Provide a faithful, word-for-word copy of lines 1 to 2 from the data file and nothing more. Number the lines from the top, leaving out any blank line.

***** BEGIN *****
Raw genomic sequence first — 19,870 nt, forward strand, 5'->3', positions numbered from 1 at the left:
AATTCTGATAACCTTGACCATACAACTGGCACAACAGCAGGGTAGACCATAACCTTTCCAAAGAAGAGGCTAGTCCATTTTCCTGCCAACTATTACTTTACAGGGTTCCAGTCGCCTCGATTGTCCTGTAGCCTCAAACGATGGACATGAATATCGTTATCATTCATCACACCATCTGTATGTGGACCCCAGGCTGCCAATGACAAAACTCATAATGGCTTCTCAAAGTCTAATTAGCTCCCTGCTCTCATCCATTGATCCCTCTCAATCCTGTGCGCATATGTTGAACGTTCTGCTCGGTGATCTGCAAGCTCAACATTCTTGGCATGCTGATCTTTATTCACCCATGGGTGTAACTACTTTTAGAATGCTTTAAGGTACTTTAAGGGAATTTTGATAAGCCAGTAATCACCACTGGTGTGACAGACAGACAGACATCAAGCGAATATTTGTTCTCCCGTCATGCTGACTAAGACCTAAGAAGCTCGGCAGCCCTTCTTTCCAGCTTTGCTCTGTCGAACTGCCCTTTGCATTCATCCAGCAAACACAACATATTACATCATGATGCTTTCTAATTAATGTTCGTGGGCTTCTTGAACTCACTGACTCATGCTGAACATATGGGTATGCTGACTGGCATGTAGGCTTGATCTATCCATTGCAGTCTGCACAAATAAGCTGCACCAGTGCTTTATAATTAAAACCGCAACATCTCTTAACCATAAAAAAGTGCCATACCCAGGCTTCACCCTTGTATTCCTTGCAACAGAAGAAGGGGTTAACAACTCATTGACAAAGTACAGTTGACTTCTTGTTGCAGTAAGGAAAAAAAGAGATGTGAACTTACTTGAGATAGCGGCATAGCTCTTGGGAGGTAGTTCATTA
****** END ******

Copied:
Raw genomic sequence first — 19,870 nt, forward strand, 5'->3', positions numbered from 1 at the left:
AATTCTGATAACCTTGACCATACAACTGGCACAACAGCAGGGTAGACCATAACCTTTCCAAAGAAGAGGCTAGTCCATTTTCCTGCCAACTATTACTTTACAGGGTTCCAGTCGCCTCGATTGTCCTGTAGCCTCAAACGATGGACATGAATATCGTTATCATTCATCACACCATCTGTATGTGGACCCCAGGCTGCCAATGACAAAACTCATAATGGCTTCTCAAAGTCTAATTAGCTCCCTGCTCTCATCCATTGATCCCTCTCAATCCTGTGCGCATATGTTGAACGTTCTGCTCGGTGATCTGCAAGCTCAACATTCTTGGCATGCTGATCTTTATTCACCCATGGGTGTAACTACTTTTAGAATGCTTTAAGGTACTTTAAGGGAATTTTGATAAGCCAGTAATCACCACTGGTGTGACAGACAGACAGACATCAAGCGAATATTTGTTCTCCCGTCATGCTGACTAAGACCTAAGAAGCTCGGCAGCCCTTCTTTCCAGCTTTGCTCTGTCGAACTGCCCTTTGCATTCATCCAGCAAACACAACATATTACATCATGATGCTTTCTAATTAATGTTCGTGGGCTTCTTGAACTCACTGACTCATGCTGAACATATGGGTATGCTGACTGGCATGTAGGCTTGATCTATCCATTGCAGTCTGCACAAATAAGCTGCACCAGTGCTTTATAATTAAAACCGCAACATCTCTTAACCATAAAAAAGTGCCATACCCAGGCTTCACCCTTGTATTCCTTGCAACAGAAGAAGGGGTTAACAACTCATTGACAAAGTACAGTTGACTTCTTGTTGCAGTAAGGAAAAAAAGAGATGTGAACTTACTTGAGATAGCGGCATAGCTCTTGGGAGGTAGTTCATTA